The Ben Reifel visitor center in Badlands National Park, South Dakota
The Ben Reifel visitor center


The Notch Trail is 1.5 mile and is rated as moderately strenuous. It is not recommended for anyone with a fear of heights or children who don’t follow instructions well. Also, be careful if has rained recently as it might get a little slippery.

The beginning of the 1.5-mile hike is a flat easy walk through a canyon. About halfway through the walk, you arrive at a wooden ladder that you need to climb to get up onto the ridge. There will most likely be a wait at the ladder both going up and coming down. Make sure to communicate with the people at the top and take turns so no one gets stuck. It should be noted this is one of those rare occasions when going up is easier than coming down!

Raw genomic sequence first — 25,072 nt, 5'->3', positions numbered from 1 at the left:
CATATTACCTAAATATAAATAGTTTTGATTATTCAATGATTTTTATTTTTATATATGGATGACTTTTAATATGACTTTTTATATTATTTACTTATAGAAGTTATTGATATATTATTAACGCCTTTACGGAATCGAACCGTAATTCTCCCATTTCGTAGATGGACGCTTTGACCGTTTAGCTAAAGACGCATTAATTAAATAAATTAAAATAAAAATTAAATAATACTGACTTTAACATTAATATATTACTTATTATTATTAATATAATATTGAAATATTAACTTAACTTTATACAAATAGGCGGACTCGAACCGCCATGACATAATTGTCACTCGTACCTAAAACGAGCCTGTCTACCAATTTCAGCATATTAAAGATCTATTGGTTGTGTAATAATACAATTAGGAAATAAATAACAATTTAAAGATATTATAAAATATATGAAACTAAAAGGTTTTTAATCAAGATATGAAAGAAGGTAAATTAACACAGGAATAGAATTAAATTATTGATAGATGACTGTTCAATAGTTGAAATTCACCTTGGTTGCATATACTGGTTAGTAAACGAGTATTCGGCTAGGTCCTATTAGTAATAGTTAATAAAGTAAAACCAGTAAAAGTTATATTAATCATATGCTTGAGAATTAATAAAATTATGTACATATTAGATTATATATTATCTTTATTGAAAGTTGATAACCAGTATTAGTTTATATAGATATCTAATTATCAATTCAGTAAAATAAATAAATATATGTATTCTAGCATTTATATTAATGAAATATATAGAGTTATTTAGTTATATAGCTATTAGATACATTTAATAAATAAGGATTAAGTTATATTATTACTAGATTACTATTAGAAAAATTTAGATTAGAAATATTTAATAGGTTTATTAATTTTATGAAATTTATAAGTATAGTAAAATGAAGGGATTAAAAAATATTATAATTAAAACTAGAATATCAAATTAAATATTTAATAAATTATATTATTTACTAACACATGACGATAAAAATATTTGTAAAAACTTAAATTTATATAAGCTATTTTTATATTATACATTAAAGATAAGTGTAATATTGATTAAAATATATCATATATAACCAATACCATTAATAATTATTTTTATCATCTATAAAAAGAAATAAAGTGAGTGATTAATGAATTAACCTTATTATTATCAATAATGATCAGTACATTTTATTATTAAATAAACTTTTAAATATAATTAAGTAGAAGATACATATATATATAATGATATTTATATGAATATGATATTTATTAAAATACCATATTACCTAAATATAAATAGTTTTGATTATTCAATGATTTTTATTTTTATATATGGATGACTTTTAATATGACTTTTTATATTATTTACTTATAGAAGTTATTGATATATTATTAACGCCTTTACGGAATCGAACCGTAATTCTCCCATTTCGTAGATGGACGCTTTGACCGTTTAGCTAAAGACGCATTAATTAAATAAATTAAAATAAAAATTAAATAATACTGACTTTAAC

The remainder of the hike takes you along the ridge. The trail here is about 6-feet wide but there are some steep drop-offs to one side. Eventually, you reach “The Notch”, a break in the canyon walls that offers incredible views of the White River Valley.

Steep wooden ladder on the Notch Trail, Badlands National Park, South Dakota
Steep wooden ladder on the Notch Trail


Located just up the hill from the Ben Reifel Visitor Center, the Cliff Shelf Nature Trail is a short trail with incredible views of a spiky ridge of badlands rock formations and the vast prairie extending to the south of the park. The trail only just over 1/2 a miles long and is very easy.